God is apparently not a helicopter parent. He does not hover over our every move like a mother who does every homework assignment with her child, walks her child to the mailbox, and watches her at every meal to insure that she’s chewing with her mouth closed.
And yet God is present. Deists—you know, the gang who say that God created everything and then became an idle spectator—are so 2005 (and 1776).
Shockingly, God is along on the pub crawl and during Ferris Bueller’s Day Off
. Mind you, he probably thinks that this is not such a great idea, but he’s in it with us for the long haul and all of that long haul’s less than stellar moments.
In other words, God’s love doesn’t always take the form of a spiritual fitness trainer or a theological tutor. Sure, God’s love transforms us. It stretches us and molds us. But God also spends a lot of time just getting us. He is that into us.
In Christ, God sits with us in whatever juniper patch or crummy dump or tornadic wreck that our life has become at the moment. And he is all in. He lays his life down for us. As The Message puts it, he puts his life on the line for us. (John 15:13) God makes himself vulnerable, infinitely vulnerable to our circumstances. He responds not in judgment but compassion.
Jesus, you see, says that we are his friends. And he really means it. (John 15:15) The Greek word translated as “friend” can be translated as “the beloved.” And that word is derived from one of the three words commonly used for love: philia.
In other words, Jesus is the very embodiment of God’s love for us, only that love looks different from what most of us have been taught.
It is traditional to distinguish love into three kinds: agape, eros, and philia. The former refers to God’s love for the creation. Such love is not a response to the characteristics or value of the beloved. Instead, agape bestows value. Agape is unconditional precisely because it arises from who God is, not from what we have done or accomplished, who we know or how we look or what we think.
By contrast, we generally understand eros and philia to be responses to the attributes of a person. For instance, someone’s beautiful face or athletic build or flowing hair may attract us. That’s erotic love. A shared interest or social cause or work place can create bonds of affection. Those bonds are filial love.
Since erotic love can fade with a person’s looks or build or with the discovery of initially hidden traits that put us off, it is considered conditional. We’ve probably all developed a crush on a person from afar only to wonder what on earth attracted us to that person once we became aware of his narrow-mindedness or her unkind sense of humor.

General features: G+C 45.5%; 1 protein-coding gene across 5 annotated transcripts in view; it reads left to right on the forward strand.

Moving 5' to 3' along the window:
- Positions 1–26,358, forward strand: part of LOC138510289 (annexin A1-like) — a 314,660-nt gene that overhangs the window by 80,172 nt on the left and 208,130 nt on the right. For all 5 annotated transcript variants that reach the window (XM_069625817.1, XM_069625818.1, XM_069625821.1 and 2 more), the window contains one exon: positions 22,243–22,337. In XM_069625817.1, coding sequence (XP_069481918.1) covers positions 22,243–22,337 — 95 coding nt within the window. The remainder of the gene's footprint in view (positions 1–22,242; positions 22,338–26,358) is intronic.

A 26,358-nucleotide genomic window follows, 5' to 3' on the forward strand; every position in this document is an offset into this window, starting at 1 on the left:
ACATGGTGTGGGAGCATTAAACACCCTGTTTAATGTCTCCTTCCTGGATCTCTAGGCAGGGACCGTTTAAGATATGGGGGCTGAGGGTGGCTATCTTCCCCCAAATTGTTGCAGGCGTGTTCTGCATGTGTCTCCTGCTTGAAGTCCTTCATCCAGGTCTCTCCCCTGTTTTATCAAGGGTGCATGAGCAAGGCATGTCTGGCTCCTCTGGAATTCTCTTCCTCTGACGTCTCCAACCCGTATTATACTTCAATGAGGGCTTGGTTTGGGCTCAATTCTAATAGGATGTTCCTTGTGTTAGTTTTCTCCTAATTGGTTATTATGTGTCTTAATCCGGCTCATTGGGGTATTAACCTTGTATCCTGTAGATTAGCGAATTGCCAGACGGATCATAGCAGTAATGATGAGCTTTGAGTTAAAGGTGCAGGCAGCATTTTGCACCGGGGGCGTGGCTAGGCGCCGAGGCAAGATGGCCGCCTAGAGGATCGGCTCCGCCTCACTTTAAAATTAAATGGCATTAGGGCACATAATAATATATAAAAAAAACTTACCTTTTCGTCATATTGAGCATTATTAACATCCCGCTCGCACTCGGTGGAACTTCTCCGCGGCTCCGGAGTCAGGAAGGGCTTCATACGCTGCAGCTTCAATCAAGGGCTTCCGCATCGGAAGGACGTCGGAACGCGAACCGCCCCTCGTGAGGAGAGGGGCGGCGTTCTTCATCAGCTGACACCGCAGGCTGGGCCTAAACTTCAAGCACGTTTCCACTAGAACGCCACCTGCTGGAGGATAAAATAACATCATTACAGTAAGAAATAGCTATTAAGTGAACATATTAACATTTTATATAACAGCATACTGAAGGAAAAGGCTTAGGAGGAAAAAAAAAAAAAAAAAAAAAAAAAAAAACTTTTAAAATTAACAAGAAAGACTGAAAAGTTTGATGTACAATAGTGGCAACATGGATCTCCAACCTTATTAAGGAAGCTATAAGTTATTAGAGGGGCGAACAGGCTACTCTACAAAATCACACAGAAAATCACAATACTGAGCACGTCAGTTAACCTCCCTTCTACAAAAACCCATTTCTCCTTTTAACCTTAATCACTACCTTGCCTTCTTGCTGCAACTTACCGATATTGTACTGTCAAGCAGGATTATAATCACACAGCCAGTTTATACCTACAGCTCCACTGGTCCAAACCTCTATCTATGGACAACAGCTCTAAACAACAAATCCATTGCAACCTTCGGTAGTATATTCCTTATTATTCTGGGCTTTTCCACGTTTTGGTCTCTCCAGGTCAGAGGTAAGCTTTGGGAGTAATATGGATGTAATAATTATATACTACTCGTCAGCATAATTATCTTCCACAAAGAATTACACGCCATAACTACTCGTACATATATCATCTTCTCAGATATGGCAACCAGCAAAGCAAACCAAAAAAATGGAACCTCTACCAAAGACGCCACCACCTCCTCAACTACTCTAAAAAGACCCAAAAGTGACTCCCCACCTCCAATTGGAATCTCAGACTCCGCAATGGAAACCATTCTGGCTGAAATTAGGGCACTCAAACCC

Similarly, filial love is conditioned by circumstances. Jeff Tierney and Rob Arnett were once my dearest friends on earth. We attended middle school and high school together. Jeff and I were even college roommates. As the years passed we moved away from each other. While we have warm regard for each other, the distance in miles and time and experience separates us emotionally in ways that we would not have imagined in our youth.
When Jesus calls us friends, he shakes up our understanding of God’s love. Yes, God is agape. He gives his love freely not in response to us but from his very essence as God. Agape brings us into existence. Agape redeems us. It is unconditional.
But God’s philia is unconditional as well. God responds in compassion to every single moment of our lives. When we leap for joy, God kicks up his heels. Our heartache and headache and pigheaded blunders rend God’s heart, furrow his brow, and make him feel the blood rush to his face.
God gets all tangled up with our lives. Whether we’re a jumbled mess or a living work of art, God is all in. That’s what friends are for.
Now being Jesus’ friend does not make life a perpetual party. It’s pretty clear that he’s not my good time buddy. And he’s certainly not my codependent caretaker.
Once, Teresa of Avila fell off her mount into a mud puddle. She looked to the heavens and said, “If that’s how you treat your friends no wonder you have so few of them.”
Sometimes I find myself channeling Anne Lamott. Turmoil breaks out in all three of my kids’ lives. The phone rings with the day’s fifth complaint about a clergy person’s style of preaching or pastoral care or unreasonable decision to follow the rubrics of the Prayer Book. An old friend tells me about a wretched diagnosis. And a zit the size of Tahiti breaks out on my nose. I look to the sky and say, “Would it kill you to give me a break here!”
After all, that’s how we can talk to friends. Honest. A bit stressed out. Unguarded. Maybe even a little whiney and weak and self-absorbed.
As one wag put it, “A friend is someone who knows all about you and still loves you.”
Jesus might have liked what Bob Marley said. “The truth is, everyone is going to hurt you. You just got to find the ones worth suffering for.” Only Jesus would have added this. Everyone is worth it.
That is what friends are for.
Bishop Jake Owensby preached this sermon at St. Mark’s Cathedral in Shreveport, Louisiana.